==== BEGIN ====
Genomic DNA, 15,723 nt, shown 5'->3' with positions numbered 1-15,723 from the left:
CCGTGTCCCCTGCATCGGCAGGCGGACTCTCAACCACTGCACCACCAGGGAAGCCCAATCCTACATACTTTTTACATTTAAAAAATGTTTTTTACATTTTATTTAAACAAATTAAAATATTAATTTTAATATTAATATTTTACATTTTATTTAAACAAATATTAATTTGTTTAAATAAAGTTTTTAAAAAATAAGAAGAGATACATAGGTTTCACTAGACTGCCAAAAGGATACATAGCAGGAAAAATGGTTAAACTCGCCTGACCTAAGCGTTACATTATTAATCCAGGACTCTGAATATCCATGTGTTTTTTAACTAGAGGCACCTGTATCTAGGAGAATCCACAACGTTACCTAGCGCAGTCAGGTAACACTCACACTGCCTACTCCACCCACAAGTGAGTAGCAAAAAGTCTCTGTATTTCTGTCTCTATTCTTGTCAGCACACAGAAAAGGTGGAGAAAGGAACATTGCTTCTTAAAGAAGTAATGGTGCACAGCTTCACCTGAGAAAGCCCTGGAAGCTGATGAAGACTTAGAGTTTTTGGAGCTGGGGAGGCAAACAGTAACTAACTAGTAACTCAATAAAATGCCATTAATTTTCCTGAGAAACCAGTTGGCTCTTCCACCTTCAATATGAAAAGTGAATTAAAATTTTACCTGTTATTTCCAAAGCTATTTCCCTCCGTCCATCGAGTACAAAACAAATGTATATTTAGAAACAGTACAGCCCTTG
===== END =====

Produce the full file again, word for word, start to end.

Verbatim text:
Genomic DNA, 15,723 nt, shown 5'->3' with positions numbered 1-15,723 from the left:
CCGTGTCCCCTGCATCGGCAGGCGGACTCTCAACCACTGCACCACCAGGGAAGCCCAATCCTACATACTTTTTACATTTAAAAAATGTTTTTTACATTTTATTTAAACAAATTAAAATATTAATTTTAATATTAATATTTTACATTTTATTTAAACAAATATTAATTTGTTTAAATAAAGTTTTTAAAAAATAAGAAGAGATACATAGGTTTCACTAGACTGCCAAAAGGATACATAGCAGGAAAAATGGTTAAACTCGCCTGACCTAAGCGTTACATTATTAATCCAGGACTCTGAATATCCATGTGTTTTTTAACTAGAGGCACCTGTATCTAGGAGAATCCACAACGTTACCTAGCGCAGTCAGGTAACACTCACACTGCCTACTCCACCCACAAGTGAGTAGCAAAAAGTCTCTGTATTTCTGTCTCTATTCTTGTCAGCACACAGAAAAGGTGGAGAAAGGAACATTGCTTCTTAAAGAAGTAATGGTGCACAGCTTCACCTGAGAAAGCCCTGGAAGCTGATGAAGACTTAGAGTTTTTGGAGCTGGGGAGGCAAACAGTAACTAACTAGTAACTCAATAAAATGCCATTAATTTTCCTGAGAAACCAGTTGGCTCTTCCACCTTCAATATGAAAAGTGAATTAAAATTTTACCTGTTATTTCCAAAGCTATTTCCCTCCGTCCATCGAGTACAAAACAAATGTATATTTAGAAACAGTACAGCCCTTG